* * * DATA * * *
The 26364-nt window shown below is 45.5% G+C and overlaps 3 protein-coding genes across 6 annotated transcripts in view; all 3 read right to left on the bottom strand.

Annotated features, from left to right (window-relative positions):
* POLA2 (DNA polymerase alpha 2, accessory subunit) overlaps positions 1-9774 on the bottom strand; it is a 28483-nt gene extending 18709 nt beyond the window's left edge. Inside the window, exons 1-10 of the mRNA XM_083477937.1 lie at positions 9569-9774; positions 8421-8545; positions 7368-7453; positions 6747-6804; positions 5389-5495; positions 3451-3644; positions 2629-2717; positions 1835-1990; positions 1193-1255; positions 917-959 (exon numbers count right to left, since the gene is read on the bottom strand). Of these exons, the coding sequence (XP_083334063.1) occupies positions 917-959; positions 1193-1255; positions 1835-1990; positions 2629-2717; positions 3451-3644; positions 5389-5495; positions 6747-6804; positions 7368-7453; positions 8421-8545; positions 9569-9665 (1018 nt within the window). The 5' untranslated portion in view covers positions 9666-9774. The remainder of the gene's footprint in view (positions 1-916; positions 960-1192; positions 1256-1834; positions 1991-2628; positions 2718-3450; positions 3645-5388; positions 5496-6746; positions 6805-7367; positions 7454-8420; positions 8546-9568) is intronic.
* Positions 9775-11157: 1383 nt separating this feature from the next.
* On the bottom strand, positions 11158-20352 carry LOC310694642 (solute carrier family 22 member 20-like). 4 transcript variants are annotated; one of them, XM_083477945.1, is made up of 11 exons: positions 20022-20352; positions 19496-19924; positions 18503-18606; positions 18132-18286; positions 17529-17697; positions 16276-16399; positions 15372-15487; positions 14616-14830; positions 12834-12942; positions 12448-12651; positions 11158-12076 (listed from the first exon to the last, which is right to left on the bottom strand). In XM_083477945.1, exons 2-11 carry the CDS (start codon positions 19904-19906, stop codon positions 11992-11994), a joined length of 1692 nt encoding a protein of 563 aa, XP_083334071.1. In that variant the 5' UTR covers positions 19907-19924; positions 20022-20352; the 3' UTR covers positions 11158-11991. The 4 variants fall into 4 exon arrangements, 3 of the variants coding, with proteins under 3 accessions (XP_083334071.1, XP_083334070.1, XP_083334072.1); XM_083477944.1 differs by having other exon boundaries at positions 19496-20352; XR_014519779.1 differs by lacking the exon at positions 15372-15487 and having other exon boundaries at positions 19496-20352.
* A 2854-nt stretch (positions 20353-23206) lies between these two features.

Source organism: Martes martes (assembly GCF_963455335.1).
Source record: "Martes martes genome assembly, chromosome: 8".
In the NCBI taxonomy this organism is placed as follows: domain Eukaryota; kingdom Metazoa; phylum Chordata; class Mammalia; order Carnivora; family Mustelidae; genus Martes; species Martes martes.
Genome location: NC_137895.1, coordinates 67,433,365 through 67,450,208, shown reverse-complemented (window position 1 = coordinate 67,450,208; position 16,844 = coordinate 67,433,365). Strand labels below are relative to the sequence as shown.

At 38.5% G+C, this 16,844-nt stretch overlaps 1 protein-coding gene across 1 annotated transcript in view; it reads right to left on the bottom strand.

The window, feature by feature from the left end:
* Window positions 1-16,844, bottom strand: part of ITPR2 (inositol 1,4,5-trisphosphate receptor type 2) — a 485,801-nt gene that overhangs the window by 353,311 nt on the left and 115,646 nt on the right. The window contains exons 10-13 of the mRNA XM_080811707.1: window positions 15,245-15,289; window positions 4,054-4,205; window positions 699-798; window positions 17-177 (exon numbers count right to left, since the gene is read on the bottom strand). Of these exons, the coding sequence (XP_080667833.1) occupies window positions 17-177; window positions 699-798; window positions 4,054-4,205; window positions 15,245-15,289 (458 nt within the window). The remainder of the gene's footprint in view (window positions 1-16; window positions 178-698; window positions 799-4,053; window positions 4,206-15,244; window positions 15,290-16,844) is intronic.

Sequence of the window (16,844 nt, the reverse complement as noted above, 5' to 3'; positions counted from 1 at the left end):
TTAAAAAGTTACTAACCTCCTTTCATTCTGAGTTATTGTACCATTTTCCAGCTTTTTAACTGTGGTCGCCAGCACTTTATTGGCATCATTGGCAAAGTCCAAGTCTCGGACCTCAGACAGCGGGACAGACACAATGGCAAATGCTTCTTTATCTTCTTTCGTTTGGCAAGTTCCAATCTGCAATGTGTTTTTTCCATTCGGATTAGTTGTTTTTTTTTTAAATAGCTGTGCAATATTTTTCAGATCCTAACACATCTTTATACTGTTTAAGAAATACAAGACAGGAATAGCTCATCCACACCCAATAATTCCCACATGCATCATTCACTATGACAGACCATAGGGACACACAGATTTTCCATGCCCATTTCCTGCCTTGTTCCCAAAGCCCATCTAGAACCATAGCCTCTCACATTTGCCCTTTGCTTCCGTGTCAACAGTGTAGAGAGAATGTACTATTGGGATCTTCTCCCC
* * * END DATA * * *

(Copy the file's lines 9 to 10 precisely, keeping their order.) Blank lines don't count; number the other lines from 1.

In the NCBI taxonomy this organism is placed as follows: domain Eukaryota; kingdom Metazoa; phylum Chordata; class Mammalia; order Carnivora; family Mustelidae; genus Martes; species Martes martes.
Genome location: NC_137895.1, coordinates 67,433,365 through 67,450,208, shown reverse-complemented (window position 1 = coordinate 67,450,208; position 16,844 = coordinate 67,433,365). Strand labels below are relative to the sequence as shown.